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“Two hundred years ago, the Founding Fathers made a mistake. They decided that the president of the United States should be elected by a popular vote held among the entire country’s citizens. The results of this flawed system speak for themselves. Under the popular vote, Americans have endured two centuries of elections where the presidential candidate who receives the most votes is also the winner.
This is simply too much democracy. Time and time again, the American people have shown that they can’t be trusted to choose the leader of the free world with such a simplistic electoral method. Then again, Americans would most likely overthrow a system in which they never got to choose their leaders. The only viable alternative is one where the majority only gets to choose its leaders some of the time. In other words, we need an electoral college.
Here’s how it would work: Each state would get a certain number of electors equal to their seats in the House plus their seats in the Senate. That would give each state a minimum of three electoral votes and roughly 535 votes altogether. The District of Columbia would also somehow have three electors, bringing the total to 538 electoral votes. These electors would then gather in Washington one month before inauguration day to vote for the president and vice president. Whoever receives a simple majority of 270 votes would win. This wouldn’t be quite as radical as it sounds. Similar mechanisms exist in other thriving democracies, like the Vatican and the Holy Roman Empire.”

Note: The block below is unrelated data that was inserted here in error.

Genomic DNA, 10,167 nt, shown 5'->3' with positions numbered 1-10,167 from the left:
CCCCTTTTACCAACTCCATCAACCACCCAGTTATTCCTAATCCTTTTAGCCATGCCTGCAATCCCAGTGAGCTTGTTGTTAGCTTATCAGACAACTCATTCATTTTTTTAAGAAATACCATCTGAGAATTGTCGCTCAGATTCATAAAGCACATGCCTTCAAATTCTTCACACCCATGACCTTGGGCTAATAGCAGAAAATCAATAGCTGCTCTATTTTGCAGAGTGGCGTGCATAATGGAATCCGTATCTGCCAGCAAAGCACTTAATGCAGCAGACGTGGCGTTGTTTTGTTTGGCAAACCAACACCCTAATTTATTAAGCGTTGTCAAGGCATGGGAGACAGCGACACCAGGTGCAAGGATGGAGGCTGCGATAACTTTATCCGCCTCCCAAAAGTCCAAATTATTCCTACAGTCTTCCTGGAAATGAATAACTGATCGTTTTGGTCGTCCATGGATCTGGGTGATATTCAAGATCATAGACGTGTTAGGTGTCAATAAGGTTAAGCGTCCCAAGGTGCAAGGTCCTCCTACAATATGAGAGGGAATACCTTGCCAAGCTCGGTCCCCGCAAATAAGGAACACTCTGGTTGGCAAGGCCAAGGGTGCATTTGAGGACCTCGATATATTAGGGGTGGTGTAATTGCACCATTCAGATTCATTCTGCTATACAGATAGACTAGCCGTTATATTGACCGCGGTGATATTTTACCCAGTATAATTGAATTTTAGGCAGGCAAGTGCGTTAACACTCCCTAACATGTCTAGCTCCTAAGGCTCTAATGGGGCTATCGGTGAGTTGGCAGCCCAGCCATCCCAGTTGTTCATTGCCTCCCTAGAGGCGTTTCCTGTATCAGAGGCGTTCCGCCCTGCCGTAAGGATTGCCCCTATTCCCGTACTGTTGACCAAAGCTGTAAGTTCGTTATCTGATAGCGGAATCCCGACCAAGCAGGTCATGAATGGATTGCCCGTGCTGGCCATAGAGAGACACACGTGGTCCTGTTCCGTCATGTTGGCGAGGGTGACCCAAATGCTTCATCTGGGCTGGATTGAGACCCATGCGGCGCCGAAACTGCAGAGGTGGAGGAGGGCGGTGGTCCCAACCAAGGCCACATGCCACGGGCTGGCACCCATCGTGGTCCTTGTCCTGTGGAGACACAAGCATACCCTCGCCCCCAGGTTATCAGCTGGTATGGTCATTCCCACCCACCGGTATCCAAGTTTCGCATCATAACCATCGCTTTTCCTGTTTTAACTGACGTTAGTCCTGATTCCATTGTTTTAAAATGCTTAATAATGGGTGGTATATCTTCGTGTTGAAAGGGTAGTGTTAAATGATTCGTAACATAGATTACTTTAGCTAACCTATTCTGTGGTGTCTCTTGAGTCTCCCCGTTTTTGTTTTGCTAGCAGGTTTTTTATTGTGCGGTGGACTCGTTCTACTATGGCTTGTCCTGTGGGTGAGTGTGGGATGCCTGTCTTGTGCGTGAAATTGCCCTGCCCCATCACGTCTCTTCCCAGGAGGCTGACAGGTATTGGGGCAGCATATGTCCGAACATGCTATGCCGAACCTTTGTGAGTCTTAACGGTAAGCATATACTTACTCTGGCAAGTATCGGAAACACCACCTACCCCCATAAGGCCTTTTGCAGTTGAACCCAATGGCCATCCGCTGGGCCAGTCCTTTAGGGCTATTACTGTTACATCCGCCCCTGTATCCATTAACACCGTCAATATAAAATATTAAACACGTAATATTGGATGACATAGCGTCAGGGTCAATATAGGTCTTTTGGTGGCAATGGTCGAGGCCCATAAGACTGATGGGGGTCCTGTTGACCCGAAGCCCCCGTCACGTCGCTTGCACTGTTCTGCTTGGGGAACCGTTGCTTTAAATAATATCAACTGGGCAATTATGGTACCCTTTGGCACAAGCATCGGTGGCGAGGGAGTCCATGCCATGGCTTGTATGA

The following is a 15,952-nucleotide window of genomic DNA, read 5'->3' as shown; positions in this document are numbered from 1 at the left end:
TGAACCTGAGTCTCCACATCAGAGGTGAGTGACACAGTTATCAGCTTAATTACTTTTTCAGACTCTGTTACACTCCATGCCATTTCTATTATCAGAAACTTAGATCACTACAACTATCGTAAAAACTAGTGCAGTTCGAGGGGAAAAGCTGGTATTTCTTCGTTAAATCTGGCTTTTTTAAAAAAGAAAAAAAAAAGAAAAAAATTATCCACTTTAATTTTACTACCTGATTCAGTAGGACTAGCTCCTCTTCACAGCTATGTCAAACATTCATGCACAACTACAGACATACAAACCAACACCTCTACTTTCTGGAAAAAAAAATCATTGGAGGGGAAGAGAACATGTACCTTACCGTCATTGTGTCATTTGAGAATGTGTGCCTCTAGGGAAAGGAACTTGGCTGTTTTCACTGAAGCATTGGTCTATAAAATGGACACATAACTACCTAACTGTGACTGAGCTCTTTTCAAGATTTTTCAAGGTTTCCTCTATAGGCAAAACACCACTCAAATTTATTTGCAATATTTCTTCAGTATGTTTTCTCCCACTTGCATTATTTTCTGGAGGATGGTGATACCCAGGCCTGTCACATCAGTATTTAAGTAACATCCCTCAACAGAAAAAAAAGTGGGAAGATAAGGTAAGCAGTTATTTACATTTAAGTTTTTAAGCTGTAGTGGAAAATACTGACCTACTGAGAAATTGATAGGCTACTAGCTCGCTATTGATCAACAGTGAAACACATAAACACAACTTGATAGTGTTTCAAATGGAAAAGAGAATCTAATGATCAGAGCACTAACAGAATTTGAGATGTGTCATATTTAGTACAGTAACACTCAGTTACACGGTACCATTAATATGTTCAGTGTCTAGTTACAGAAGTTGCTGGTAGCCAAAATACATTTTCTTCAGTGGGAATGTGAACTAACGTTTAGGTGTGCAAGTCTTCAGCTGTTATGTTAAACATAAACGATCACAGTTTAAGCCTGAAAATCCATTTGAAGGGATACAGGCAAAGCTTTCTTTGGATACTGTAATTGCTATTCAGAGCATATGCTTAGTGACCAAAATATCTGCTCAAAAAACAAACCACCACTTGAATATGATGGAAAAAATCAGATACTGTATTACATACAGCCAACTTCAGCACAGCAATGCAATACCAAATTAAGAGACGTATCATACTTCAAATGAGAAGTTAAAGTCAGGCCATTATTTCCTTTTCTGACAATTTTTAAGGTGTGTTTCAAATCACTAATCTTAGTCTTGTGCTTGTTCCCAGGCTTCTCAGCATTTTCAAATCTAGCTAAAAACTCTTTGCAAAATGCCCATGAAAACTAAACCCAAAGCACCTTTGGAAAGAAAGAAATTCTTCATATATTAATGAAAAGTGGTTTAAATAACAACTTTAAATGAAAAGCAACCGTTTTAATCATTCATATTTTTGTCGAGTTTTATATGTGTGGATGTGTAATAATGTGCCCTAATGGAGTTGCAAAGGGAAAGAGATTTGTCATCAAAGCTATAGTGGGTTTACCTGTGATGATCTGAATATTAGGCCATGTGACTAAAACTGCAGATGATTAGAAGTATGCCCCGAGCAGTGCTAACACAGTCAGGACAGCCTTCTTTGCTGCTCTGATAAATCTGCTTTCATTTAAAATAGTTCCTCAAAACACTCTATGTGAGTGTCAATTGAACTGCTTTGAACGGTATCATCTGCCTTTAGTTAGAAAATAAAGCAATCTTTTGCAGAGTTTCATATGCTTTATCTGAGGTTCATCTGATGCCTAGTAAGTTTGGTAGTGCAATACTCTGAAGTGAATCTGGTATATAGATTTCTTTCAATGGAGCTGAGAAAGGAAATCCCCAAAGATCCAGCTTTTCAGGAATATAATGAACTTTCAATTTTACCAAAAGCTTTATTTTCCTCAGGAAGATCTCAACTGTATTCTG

JJ Editor's Picks
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"While there’s plenty of disagreement about how the money should be used, almost everyone involved in public-policy debates agrees that it would be good if the federal government could collect more revenue without raising tax rates or reducing..."
"On a brisk November night, a solitary man wandered around the plaza outside the Duke Energy Center for the Performing Arts on the edge of downtown. He had just flown alone from New York to see his favorite comic, Louis C.K., and he had an extra..."
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"US sex education is decades behind other countries. Right now, it isn’t even mandatory in every state. Add to that the awkwardness people feel about sex and bodies in general, top it with the idea of having to have these discussions in public..."